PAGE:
GOP senators block bill requiring dark money groups to disclose donors
Sen. Josh Hawley said he is concerned donors would be "doxxed, and hassled, and harried, and harmed."
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Senate Republicans on Thursday blocked a Democrat-led measure to require so-called dark money groups disclose the identities of donors who contribute more than $10,000 during an election cycle.
The vote in the 100-member chamber was 49-49 with every present Republican voting against the bill and every present Democrat voting for it.
The bill is not new, however. Senate Majority Leader Chuck Schumer (D-N.Y.) first introduced the legislation in 2010 and it has been reintroduced every Congress since.
Sen. Josh Hawley (R-Mo.) told Insider that he is concerned the donors would be harassed.
"I don't want to see them doxxed, and hassled, and harried, and harmed, and that's what this bill is about," he said.
Sen. Ted Cruz (R-Texas) cited a 1958 Supreme Court decision that determined that the state of Alabama, which at the time was largely controlled by segregationist Democrats, could not force the National Association for the Advancement of Colored People to disclose its members.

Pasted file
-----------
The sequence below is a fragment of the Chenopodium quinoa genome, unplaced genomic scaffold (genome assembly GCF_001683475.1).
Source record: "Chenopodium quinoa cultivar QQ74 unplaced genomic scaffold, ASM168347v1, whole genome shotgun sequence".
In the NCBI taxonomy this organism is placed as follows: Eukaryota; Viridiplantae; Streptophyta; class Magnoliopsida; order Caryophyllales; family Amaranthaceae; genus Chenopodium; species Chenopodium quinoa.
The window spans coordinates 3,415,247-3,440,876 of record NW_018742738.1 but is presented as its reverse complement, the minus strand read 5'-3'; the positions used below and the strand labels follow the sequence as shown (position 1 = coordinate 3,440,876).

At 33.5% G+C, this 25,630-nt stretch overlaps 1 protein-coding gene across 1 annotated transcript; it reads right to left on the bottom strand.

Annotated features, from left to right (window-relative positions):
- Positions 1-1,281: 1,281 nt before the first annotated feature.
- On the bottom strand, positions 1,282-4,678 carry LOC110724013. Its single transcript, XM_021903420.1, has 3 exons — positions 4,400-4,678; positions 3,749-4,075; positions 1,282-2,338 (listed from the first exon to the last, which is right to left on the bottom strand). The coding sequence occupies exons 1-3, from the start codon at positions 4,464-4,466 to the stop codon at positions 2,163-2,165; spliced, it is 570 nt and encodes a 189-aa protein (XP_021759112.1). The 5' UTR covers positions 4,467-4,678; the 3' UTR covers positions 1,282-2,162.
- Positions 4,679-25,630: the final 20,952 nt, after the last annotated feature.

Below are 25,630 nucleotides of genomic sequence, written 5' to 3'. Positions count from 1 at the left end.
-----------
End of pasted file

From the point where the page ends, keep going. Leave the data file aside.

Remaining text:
"Racist Democrats wanted to go after the NAACP and persecute their supporters," Cruz said. "Democrats have wanted to do this for a long time."
Sen. Sheldon Whitehouse (D-R.I.) criticized the GOP for not supporting the bill, which he introduced.
"Unfortunately, the Republican party has become as dependent on dark money as a deep-sea diver is on his air hose," he said. "And so even though my colleagues know that the public hates this stuff, they try to respond to that hatred with their own efforts to paint us as a dark-money party."
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